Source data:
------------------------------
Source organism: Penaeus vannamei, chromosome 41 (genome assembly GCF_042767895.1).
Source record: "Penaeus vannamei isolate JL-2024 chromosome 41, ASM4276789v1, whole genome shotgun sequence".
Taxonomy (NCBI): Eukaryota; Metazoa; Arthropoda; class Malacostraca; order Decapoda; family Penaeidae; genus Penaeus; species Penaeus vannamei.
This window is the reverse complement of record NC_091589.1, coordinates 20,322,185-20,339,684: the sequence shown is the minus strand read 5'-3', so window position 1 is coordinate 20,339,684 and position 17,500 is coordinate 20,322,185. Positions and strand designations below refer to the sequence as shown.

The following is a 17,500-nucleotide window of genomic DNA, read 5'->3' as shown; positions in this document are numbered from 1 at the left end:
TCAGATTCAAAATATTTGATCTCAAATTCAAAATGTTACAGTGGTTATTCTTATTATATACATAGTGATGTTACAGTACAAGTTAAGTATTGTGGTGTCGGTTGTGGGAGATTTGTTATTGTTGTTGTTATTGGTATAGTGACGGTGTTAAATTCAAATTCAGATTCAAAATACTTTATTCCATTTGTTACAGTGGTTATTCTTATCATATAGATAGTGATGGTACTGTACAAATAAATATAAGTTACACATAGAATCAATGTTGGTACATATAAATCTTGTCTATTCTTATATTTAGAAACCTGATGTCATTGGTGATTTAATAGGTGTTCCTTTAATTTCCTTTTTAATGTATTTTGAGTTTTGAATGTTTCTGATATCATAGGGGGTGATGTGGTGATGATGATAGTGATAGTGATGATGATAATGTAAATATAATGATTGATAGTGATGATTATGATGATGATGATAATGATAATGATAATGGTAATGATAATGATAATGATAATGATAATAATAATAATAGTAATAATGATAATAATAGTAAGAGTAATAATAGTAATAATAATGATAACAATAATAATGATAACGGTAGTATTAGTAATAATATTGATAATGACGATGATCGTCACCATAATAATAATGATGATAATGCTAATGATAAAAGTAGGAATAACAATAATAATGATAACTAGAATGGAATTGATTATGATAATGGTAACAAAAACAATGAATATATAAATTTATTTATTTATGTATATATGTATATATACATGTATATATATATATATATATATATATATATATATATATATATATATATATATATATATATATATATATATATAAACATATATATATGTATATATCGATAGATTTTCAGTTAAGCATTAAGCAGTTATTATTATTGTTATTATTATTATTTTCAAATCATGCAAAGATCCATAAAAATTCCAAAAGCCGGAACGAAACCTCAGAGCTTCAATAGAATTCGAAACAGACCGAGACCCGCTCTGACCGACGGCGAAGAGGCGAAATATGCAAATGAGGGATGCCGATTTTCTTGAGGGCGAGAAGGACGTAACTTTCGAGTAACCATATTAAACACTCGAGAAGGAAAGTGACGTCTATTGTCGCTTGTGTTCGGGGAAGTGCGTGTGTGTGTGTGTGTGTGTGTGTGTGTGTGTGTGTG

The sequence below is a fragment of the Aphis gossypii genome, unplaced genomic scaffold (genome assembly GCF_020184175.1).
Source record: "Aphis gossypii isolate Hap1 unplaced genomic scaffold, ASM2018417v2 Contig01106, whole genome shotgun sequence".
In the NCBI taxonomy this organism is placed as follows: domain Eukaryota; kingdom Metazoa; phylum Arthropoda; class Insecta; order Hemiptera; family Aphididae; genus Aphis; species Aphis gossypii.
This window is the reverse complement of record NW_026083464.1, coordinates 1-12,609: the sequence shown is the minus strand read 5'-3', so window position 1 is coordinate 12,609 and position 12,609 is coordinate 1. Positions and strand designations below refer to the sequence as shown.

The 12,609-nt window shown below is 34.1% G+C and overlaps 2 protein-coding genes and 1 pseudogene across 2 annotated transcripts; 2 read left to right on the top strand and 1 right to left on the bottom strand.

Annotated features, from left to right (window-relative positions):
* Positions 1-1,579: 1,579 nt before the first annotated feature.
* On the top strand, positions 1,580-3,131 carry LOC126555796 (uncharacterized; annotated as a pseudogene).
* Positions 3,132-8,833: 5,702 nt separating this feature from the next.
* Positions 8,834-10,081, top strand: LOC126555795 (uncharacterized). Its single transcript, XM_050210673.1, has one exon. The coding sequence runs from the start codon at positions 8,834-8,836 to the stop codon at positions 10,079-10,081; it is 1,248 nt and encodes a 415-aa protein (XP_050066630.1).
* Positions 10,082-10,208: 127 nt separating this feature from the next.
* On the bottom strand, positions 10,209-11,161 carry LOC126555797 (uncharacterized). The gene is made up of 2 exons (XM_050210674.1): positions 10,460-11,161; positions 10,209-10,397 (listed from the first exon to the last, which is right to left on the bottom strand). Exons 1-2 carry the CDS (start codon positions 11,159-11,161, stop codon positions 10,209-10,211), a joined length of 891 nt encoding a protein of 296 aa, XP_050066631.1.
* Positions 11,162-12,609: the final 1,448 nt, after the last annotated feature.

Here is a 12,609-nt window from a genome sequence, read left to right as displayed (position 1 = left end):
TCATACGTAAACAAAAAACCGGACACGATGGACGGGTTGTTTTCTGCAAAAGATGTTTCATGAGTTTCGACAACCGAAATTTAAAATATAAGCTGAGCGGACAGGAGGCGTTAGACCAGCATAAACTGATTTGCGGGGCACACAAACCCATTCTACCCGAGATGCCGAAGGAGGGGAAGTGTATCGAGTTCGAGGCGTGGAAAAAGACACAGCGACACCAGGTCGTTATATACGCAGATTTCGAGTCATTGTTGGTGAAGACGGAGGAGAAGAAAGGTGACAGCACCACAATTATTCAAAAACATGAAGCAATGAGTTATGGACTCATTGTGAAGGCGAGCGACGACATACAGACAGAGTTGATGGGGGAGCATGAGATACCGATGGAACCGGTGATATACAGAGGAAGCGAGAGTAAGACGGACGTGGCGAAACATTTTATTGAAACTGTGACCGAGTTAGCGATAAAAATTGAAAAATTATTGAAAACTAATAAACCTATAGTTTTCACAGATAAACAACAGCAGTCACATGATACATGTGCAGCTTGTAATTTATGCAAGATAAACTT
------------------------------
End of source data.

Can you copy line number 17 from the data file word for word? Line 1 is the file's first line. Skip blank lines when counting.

* Positions 10,082-10,208: 127 nt separating this feature from the next.